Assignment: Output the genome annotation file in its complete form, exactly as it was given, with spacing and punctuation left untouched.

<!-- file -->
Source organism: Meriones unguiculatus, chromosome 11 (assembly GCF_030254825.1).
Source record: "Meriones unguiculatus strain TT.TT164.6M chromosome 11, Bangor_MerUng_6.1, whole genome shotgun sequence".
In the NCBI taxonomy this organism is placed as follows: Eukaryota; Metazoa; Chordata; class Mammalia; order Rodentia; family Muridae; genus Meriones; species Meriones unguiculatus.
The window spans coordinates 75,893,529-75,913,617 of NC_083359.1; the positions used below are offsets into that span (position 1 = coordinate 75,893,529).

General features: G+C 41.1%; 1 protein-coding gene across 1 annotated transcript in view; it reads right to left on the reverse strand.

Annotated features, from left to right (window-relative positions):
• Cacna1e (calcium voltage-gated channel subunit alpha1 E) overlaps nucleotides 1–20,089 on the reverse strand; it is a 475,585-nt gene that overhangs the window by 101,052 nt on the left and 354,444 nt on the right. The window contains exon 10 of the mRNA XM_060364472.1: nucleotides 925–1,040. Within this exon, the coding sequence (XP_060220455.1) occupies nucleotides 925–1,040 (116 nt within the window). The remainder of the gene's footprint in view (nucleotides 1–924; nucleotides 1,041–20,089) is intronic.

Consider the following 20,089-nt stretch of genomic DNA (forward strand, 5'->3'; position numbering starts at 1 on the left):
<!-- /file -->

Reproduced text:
Source organism: Meriones unguiculatus, chromosome 11 (assembly GCF_030254825.1).
Source record: "Meriones unguiculatus strain TT.TT164.6M chromosome 11, Bangor_MerUng_6.1, whole genome shotgun sequence".
In the NCBI taxonomy this organism is placed as follows: Eukaryota; Metazoa; Chordata; class Mammalia; order Rodentia; family Muridae; genus Meriones; species Meriones unguiculatus.
The window spans coordinates 75,893,529-75,913,617 of NC_083359.1; the positions used below are offsets into that span (position 1 = coordinate 75,893,529).

General features: G+C 41.1%; 1 protein-coding gene across 1 annotated transcript in view; it reads right to left on the reverse strand.

Annotated features, from left to right (window-relative positions):
• Cacna1e (calcium voltage-gated channel subunit alpha1 E) overlaps nucleotides 1–20,089 on the reverse strand; it is a 475,585-nt gene that overhangs the window by 101,052 nt on the left and 354,444 nt on the right. The window contains exon 10 of the mRNA XM_060364472.1: nucleotides 925–1,040. Within this exon, the coding sequence (XP_060220455.1) occupies nucleotides 925–1,040 (116 nt within the window). The remainder of the gene's footprint in view (nucleotides 1–924; nucleotides 1,041–20,089) is intronic.

Consider the following 20,089-nt stretch of genomic DNA (forward strand, 5'->3'; position numbering starts at 1 on the left):